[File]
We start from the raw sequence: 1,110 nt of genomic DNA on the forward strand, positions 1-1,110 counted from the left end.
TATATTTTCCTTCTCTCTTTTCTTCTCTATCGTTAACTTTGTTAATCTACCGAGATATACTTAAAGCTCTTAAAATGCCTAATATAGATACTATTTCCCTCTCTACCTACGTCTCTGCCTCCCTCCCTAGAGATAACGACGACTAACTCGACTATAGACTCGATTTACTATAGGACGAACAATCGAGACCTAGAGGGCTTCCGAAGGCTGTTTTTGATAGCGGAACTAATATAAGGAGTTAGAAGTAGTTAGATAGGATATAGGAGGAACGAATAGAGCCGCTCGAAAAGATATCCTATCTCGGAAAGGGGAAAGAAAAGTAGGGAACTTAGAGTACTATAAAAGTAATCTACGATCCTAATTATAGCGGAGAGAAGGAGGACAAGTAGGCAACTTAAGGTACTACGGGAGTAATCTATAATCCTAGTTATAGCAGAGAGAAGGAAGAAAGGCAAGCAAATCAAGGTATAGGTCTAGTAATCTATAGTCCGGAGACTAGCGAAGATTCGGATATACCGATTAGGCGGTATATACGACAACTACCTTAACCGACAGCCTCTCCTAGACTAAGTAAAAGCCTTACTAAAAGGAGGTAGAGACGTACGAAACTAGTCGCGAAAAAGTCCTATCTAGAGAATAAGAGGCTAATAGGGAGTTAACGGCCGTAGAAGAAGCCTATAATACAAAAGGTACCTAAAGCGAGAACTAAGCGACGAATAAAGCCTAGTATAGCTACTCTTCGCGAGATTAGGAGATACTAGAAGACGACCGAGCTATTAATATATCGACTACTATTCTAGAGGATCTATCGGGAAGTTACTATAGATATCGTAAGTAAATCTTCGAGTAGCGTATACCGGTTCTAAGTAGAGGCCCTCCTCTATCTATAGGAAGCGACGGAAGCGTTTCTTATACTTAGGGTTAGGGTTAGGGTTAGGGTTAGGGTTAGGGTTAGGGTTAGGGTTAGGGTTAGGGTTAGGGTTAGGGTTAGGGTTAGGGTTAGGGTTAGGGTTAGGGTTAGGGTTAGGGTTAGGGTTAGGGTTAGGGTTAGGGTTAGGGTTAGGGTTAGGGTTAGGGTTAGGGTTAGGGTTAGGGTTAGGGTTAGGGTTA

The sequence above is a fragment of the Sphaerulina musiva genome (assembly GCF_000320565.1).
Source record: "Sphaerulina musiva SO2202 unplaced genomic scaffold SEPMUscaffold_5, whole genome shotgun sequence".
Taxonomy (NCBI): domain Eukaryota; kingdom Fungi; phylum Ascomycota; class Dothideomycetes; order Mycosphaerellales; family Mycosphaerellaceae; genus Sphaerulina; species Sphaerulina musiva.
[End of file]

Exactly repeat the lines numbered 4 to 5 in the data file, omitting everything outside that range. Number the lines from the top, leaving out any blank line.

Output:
Source record: "Sphaerulina musiva SO2202 unplaced genomic scaffold SEPMUscaffold_5, whole genome shotgun sequence".
Taxonomy (NCBI): domain Eukaryota; kingdom Fungi; phylum Ascomycota; class Dothideomycetes; order Mycosphaerellales; family Mycosphaerellaceae; genus Sphaerulina; species Sphaerulina musiva.